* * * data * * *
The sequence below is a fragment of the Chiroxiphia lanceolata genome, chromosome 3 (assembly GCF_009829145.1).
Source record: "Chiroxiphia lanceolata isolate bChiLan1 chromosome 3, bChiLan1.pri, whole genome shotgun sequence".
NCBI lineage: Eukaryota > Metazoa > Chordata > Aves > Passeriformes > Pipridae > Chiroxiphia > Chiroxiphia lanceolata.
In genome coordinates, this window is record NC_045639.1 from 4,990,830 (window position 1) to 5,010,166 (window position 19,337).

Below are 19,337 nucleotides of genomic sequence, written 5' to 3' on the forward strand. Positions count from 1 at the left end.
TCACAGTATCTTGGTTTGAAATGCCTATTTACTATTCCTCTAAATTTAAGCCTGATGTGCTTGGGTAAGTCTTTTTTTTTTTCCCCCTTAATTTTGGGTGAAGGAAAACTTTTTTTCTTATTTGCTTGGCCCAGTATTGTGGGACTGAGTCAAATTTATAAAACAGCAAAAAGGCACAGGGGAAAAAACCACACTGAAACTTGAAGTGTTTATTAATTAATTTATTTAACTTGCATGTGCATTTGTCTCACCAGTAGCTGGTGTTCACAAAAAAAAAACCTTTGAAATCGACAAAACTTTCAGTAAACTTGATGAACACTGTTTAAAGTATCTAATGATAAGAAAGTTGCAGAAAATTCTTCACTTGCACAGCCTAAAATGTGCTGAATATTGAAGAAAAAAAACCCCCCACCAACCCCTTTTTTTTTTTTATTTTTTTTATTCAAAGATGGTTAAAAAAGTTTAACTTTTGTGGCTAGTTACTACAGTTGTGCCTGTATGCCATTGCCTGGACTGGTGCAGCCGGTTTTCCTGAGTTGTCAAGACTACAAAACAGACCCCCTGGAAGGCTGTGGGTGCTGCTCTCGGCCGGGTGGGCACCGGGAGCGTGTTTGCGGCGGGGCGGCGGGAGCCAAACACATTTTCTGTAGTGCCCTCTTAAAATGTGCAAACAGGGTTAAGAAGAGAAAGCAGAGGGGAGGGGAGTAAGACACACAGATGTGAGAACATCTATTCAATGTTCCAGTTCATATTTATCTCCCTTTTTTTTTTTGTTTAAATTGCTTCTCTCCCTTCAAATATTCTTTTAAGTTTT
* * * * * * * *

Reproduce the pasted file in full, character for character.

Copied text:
The sequence below is a fragment of the Chiroxiphia lanceolata genome, chromosome 3 (assembly GCF_009829145.1).
Source record: "Chiroxiphia lanceolata isolate bChiLan1 chromosome 3, bChiLan1.pri, whole genome shotgun sequence".
NCBI lineage: Eukaryota > Metazoa > Chordata > Aves > Passeriformes > Pipridae > Chiroxiphia > Chiroxiphia lanceolata.
In genome coordinates, this window is record NC_045639.1 from 4,990,830 (window position 1) to 5,010,166 (window position 19,337).

Below are 19,337 nucleotides of genomic sequence, written 5' to 3' on the forward strand. Positions count from 1 at the left end.
TCACAGTATCTTGGTTTGAAATGCCTATTTACTATTCCTCTAAATTTAAGCCTGATGTGCTTGGGTAAGTCTTTTTTTTTTTCCCCCTTAATTTTGGGTGAAGGAAAACTTTTTTTCTTATTTGCTTGGCCCAGTATTGTGGGACTGAGTCAAATTTATAAAACAGCAAAAAGGCACAGGGGAAAAAACCACACTGAAACTTGAAGTGTTTATTAATTAATTTATTTAACTTGCATGTGCATTTGTCTCACCAGTAGCTGGTGTTCACAAAAAAAAAACCTTTGAAATCGACAAAACTTTCAGTAAACTTGATGAACACTGTTTAAAGTATCTAATGATAAGAAAGTTGCAGAAAATTCTTCACTTGCACAGCCTAAAATGTGCTGAATATTGAAGAAAAAAAACCCCCCACCAACCCCTTTTTTTTTTTTATTTTTTTTATTCAAAGATGGTTAAAAAAGTTTAACTTTTGTGGCTAGTTACTACAGTTGTGCCTGTATGCCATTGCCTGGACTGGTGCAGCCGGTTTTCCTGAGTTGTCAAGACTACAAAACAGACCCCCTGGAAGGCTGTGGGTGCTGCTCTCGGCCGGGTGGGCACCGGGAGCGTGTTTGCGGCGGGGCGGCGGGAGCCAAACACATTTTCTGTAGTGCCCTCTTAAAATGTGCAAACAGGGTTAAGAAGAGAAAGCAGAGGGGAGGGGAGTAAGACACACAGATGTGAGAACATCTATTCAATGTTCCAGTTCATATTTATCTCCCTTTTTTTTTTTGTTTAAATTGCTTCTCTCCCTTCAAATATTCTTTTAAGTTTT